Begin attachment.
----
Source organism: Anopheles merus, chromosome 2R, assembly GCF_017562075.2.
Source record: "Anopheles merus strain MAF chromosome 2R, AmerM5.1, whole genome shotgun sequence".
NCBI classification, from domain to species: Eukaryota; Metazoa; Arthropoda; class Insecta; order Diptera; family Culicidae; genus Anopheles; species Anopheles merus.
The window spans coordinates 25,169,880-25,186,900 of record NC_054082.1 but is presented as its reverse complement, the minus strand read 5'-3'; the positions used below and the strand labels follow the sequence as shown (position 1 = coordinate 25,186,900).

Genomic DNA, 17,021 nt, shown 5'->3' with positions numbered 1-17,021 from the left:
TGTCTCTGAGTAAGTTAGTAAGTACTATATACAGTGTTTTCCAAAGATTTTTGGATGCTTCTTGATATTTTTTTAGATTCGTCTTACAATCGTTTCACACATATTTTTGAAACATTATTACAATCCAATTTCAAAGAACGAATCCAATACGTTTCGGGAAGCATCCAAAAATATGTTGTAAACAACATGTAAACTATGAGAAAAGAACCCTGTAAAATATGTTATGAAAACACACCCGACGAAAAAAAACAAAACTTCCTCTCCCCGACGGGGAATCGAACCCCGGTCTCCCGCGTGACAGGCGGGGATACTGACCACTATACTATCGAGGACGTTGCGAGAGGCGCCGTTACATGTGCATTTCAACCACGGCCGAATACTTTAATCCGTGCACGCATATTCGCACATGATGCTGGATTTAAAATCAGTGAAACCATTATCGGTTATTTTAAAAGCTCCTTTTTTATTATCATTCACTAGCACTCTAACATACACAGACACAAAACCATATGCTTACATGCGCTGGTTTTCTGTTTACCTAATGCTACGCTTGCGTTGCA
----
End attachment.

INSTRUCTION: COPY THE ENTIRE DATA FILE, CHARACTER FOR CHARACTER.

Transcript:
Source organism: Anopheles merus, chromosome 2R, assembly GCF_017562075.2.
Source record: "Anopheles merus strain MAF chromosome 2R, AmerM5.1, whole genome shotgun sequence".
NCBI classification, from domain to species: Eukaryota; Metazoa; Arthropoda; class Insecta; order Diptera; family Culicidae; genus Anopheles; species Anopheles merus.
The window spans coordinates 25,169,880-25,186,900 of record NC_054082.1 but is presented as its reverse complement, the minus strand read 5'-3'; the positions used below and the strand labels follow the sequence as shown (position 1 = coordinate 25,186,900).

Genomic DNA, 17,021 nt, shown 5'->3' with positions numbered 1-17,021 from the left:
TGTCTCTGAGTAAGTTAGTAAGTACTATATACAGTGTTTTCCAAAGATTTTTGGATGCTTCTTGATATTTTTTTAGATTCGTCTTACAATCGTTTCACACATATTTTTGAAACATTATTACAATCCAATTTCAAAGAACGAATCCAATACGTTTCGGGAAGCATCCAAAAATATGTTGTAAACAACATGTAAACTATGAGAAAAGAACCCTGTAAAATATGTTATGAAAACACACCCGACGAAAAAAAACAAAACTTCCTCTCCCCGACGGGGAATCGAACCCCGGTCTCCCGCGTGACAGGCGGGGATACTGACCACTATACTATCGAGGACGTTGCGAGAGGCGCCGTTACATGTGCATTTCAACCACGGCCGAATACTTTAATCCGTGCACGCATATTCGCACATGATGCTGGATTTAAAATCAGTGAAACCATTATCGGTTATTTTAAAAGCTCCTTTTTTATTATCATTCACTAGCACTCTAACATACACAGACACAAAACCATATGCTTACATGCGCTGGTTTTCTGTTTACCTAATGCTACGCTTGCGTTGCA